Additionally, you should consider having volunteers who are First Aid & CPR Certified. There is no such thing as being too prepared. Especially when working with children, anything can happen!
Furthermore, who you allow to serve as a volunteer in your children’s ministry matters.
From 2011 to 2015, the number one reason churches ended up in court was due to allegations of sexual abuse of minors. For this reason, it is important to select volunteers carefully and to have proper policies in place to protect children, which we will discuss later on.
The following best practices will not only help protect the church, but they will also help you select the best individuals for the task:
- Have children’s ministry volunteers complete a volunteer application to serve. (If you’d like a free children’s ministry volunteer application template, call us at(888) 979-4544.)
- Implement a background check, reference check and even a motor vehicle check.
- Make it a requirement that anyone who wishes to serve as a volunteer in your children’s ministry must have attended your church for at least six months.
3. Create an atmosphere children will love
The children’s ministry classrooms should be the best looking rooms in the church!
Let this be a place where a kid can be a kid. Have fun decorations on the wall, keep music playing and implement color wherever you can!
Why is this so important?
If parents are not comfortable or excited to drop off their children at children’s church, it can disconnect and distract them from the main service.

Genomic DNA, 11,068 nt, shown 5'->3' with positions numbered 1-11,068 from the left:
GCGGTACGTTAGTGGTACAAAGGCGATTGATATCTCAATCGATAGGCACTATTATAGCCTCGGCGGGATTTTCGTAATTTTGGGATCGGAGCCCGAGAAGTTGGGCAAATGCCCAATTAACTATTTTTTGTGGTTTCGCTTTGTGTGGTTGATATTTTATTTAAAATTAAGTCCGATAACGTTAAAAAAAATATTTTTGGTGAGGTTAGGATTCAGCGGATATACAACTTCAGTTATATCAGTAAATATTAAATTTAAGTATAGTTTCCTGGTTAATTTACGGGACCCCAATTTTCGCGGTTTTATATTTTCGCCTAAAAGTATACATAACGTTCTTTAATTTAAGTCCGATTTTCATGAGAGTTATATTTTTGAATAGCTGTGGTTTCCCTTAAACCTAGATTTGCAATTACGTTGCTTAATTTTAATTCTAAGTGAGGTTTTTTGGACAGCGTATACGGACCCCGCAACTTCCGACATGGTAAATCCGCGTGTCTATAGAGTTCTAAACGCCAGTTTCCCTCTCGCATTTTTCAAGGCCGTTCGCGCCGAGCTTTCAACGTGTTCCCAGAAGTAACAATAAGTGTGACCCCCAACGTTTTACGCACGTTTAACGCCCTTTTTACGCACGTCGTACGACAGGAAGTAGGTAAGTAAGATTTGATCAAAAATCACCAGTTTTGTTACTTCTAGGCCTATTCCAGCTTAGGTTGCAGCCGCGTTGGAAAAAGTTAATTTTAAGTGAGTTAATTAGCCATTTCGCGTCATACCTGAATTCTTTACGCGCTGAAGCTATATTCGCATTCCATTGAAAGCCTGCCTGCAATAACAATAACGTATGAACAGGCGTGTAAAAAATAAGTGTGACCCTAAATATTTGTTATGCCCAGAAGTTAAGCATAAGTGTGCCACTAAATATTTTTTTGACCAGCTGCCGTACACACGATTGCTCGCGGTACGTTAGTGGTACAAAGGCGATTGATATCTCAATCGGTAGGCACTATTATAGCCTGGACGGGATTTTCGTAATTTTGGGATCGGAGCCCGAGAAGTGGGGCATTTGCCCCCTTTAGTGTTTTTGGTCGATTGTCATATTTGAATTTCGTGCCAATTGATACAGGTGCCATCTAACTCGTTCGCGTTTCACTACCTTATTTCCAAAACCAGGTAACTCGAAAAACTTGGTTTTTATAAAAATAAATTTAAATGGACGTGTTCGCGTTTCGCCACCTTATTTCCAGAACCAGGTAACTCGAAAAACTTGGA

Make it a priority to create a welcoming and engaging environment where a child can thrive and learn about God.
When kids are comfortable, their parents are comfortable, and when parents are comfortable, they are excited to be a part of building God’s house with you.
4. Write and implement policies
Having policies in place to protect you, your volunteers and your children is an important but often overlooked part of starting a children’s ministry.
I always recommend having specific policies in place for your ministry, as a best practice.
Policies to consider for your children’s ministry include:
- Child Safety Policy
- Transportation Policy
- Photography Policy
You may be unaware what these policies are for, or wonder about what other policies should be in place. Our Policies Suite was created to help you with this!
Give is a call at (888) 979-4544 for find out more about these policies.
Don’t overlook this one step first
One of the most important things your church will do is establishing a children’s ministry that is dedicated to teaching the Word of God to the next generation.
The things discussed in this blog will help you and your church get started, but I want to encourage you to utilize the advice and experience of other churches in your area.
And lastly, if you have still not taken any legal steps for your church’s foundation, I want to encourage you to act sooner rather than later. Doing so is perhaps the most protective step you can take for your church and children’s ministry.
This article originally appeared here.